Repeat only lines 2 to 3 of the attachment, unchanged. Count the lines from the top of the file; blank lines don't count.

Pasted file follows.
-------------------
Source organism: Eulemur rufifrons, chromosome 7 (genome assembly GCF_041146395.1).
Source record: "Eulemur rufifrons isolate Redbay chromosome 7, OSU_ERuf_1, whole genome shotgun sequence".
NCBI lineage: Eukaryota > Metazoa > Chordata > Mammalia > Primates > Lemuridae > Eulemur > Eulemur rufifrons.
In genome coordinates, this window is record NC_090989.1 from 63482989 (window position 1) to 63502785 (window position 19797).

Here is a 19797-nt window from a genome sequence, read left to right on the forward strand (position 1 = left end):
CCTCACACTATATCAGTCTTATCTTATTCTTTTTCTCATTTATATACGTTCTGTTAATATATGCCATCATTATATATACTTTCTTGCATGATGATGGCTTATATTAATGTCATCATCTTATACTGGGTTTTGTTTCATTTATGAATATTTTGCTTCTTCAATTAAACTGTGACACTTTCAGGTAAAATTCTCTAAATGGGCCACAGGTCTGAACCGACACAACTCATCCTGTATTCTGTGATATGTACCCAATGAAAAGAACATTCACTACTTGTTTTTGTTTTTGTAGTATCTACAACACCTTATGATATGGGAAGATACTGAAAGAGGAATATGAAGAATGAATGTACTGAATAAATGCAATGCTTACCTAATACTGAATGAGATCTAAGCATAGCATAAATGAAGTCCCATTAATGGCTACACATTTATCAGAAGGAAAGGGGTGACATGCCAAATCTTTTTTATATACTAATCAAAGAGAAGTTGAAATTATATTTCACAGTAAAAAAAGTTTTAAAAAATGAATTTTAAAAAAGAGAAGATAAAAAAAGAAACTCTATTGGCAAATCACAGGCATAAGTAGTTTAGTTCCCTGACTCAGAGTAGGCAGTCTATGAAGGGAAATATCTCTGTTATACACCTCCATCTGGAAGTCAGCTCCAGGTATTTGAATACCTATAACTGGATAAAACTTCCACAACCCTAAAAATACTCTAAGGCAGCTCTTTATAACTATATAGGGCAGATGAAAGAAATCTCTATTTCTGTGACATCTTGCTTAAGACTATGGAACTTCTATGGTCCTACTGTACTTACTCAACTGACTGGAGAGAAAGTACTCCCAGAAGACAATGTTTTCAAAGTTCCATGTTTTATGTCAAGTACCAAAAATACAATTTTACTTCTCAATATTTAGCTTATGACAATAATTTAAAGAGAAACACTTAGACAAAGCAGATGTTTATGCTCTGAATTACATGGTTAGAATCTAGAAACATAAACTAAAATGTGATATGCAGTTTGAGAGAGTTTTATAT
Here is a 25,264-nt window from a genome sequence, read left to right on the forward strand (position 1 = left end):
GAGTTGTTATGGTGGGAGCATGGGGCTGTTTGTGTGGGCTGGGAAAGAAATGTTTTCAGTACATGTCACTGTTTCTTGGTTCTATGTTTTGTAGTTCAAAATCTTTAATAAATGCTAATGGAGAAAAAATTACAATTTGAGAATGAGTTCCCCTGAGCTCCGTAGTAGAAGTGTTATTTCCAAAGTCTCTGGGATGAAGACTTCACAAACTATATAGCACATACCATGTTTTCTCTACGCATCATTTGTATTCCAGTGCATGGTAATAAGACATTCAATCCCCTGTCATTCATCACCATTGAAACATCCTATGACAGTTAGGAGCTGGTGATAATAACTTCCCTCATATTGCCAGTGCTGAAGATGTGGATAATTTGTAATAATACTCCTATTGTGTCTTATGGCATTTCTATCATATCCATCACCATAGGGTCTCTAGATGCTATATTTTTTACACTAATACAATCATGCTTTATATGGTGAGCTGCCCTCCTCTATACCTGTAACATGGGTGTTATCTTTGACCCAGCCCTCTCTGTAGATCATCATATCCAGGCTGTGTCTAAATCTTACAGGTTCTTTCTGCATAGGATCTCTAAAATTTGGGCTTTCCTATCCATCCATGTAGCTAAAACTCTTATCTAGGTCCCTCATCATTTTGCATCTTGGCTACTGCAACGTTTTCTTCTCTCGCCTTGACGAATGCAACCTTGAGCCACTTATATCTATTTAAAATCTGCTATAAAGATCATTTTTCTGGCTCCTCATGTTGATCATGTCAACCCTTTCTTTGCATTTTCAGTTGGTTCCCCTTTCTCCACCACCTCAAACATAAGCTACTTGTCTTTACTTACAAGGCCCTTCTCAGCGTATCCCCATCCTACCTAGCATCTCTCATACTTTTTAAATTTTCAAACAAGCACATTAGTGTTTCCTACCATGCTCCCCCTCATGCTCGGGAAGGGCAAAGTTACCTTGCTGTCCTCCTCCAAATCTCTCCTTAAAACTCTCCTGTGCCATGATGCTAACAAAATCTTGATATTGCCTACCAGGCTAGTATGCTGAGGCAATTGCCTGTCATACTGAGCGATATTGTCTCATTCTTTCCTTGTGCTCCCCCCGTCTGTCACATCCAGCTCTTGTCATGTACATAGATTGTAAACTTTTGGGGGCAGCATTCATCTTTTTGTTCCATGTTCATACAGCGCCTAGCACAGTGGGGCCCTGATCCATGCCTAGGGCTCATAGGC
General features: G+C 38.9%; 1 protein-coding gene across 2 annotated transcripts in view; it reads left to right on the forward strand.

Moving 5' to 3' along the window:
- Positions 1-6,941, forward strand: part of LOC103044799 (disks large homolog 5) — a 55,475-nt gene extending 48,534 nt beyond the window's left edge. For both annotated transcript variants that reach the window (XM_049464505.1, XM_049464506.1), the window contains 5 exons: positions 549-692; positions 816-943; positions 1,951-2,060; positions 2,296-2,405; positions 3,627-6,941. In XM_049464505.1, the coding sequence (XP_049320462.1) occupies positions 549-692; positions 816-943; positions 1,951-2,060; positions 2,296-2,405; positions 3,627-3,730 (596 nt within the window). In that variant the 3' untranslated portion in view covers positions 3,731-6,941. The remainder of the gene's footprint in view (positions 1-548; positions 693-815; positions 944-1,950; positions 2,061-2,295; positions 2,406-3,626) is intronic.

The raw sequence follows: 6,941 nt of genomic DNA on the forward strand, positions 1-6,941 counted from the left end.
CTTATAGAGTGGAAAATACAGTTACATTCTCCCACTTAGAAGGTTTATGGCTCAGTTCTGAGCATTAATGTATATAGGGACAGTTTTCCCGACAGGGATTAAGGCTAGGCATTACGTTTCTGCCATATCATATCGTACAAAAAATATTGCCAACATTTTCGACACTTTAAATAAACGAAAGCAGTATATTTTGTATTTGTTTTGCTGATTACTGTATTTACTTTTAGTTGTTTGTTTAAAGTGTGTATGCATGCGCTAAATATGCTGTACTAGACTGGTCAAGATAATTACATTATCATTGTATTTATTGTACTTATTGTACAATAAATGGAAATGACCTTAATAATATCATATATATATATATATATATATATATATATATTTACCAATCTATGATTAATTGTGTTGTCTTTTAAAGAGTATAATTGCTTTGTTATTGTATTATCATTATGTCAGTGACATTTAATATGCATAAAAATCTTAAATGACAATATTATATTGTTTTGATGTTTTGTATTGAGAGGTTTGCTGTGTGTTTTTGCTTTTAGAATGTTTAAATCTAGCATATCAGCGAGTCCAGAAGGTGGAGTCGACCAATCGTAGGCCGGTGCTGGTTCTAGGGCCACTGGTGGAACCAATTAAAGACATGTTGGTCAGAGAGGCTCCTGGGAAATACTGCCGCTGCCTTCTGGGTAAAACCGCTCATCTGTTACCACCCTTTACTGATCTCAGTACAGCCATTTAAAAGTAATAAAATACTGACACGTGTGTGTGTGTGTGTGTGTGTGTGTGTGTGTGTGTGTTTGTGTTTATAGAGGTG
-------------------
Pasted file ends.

Source record: "Eulemur rufifrons isolate Redbay chromosome 7, OSU_ERuf_1, whole genome shotgun sequence".
NCBI lineage: Eukaryota > Metazoa > Chordata > Mammalia > Primates > Lemuridae > Eulemur > Eulemur rufifrons.